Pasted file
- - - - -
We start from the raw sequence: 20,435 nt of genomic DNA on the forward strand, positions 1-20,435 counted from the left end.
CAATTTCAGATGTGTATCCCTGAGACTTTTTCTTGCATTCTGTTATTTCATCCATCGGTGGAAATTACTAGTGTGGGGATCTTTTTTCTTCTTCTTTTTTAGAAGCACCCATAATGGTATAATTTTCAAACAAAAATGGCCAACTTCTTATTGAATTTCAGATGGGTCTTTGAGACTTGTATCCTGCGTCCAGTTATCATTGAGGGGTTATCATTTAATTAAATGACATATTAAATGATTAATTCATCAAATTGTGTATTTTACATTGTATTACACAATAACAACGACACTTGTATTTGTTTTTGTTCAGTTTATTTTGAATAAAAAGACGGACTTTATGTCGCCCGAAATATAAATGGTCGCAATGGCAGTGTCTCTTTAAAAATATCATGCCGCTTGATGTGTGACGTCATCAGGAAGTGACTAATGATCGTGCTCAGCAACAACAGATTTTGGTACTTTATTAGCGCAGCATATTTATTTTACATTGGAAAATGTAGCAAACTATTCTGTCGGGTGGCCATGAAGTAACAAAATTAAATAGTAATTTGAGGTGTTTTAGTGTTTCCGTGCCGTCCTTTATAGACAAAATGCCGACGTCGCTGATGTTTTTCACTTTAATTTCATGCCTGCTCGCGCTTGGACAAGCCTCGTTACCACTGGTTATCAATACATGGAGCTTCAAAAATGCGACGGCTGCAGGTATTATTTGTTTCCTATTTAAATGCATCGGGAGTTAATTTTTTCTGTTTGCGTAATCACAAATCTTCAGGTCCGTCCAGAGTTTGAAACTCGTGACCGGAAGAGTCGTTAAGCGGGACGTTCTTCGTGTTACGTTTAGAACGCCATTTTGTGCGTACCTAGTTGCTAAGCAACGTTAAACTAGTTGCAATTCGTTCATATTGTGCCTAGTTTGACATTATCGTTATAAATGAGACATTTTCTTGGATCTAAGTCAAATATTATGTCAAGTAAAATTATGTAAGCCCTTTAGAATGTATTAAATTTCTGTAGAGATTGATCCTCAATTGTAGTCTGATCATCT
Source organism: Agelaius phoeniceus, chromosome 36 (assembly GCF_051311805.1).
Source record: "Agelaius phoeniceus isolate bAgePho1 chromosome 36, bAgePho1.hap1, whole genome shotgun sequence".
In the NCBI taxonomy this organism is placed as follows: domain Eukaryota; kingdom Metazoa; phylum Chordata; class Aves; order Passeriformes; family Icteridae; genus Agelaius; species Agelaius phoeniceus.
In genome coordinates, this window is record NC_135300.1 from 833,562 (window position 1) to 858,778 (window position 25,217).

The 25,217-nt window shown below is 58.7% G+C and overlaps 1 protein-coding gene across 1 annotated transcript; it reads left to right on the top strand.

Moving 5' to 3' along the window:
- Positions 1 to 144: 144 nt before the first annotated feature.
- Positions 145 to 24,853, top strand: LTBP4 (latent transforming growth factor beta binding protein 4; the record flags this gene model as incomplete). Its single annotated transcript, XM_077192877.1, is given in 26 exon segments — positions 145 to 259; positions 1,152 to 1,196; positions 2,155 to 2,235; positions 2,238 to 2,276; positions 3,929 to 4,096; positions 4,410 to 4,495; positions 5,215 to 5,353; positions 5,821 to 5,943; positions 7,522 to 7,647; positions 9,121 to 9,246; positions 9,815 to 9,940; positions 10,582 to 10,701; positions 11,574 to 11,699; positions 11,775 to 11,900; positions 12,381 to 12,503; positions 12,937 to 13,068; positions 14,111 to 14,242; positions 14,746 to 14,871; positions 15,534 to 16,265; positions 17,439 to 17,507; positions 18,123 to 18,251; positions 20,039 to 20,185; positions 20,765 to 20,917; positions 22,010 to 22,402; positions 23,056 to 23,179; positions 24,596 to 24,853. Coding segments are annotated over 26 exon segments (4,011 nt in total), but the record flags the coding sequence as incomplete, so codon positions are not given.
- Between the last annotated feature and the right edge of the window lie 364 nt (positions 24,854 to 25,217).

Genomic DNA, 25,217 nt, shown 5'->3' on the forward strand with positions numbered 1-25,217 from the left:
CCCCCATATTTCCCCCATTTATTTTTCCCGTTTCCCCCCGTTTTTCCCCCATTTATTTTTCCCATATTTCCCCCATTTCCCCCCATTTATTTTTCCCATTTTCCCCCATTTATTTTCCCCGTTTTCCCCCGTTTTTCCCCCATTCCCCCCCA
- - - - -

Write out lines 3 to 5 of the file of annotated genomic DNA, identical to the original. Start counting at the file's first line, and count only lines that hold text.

Source organism: Agelaius phoeniceus, chromosome 36 (assembly GCF_051311805.1).
Source record: "Agelaius phoeniceus isolate bAgePho1 chromosome 36, bAgePho1.hap1, whole genome shotgun sequence".
In the NCBI taxonomy this organism is placed as follows: domain Eukaryota; kingdom Metazoa; phylum Chordata; class Aves; order Passeriformes; family Icteridae; genus Agelaius; species Agelaius phoeniceus.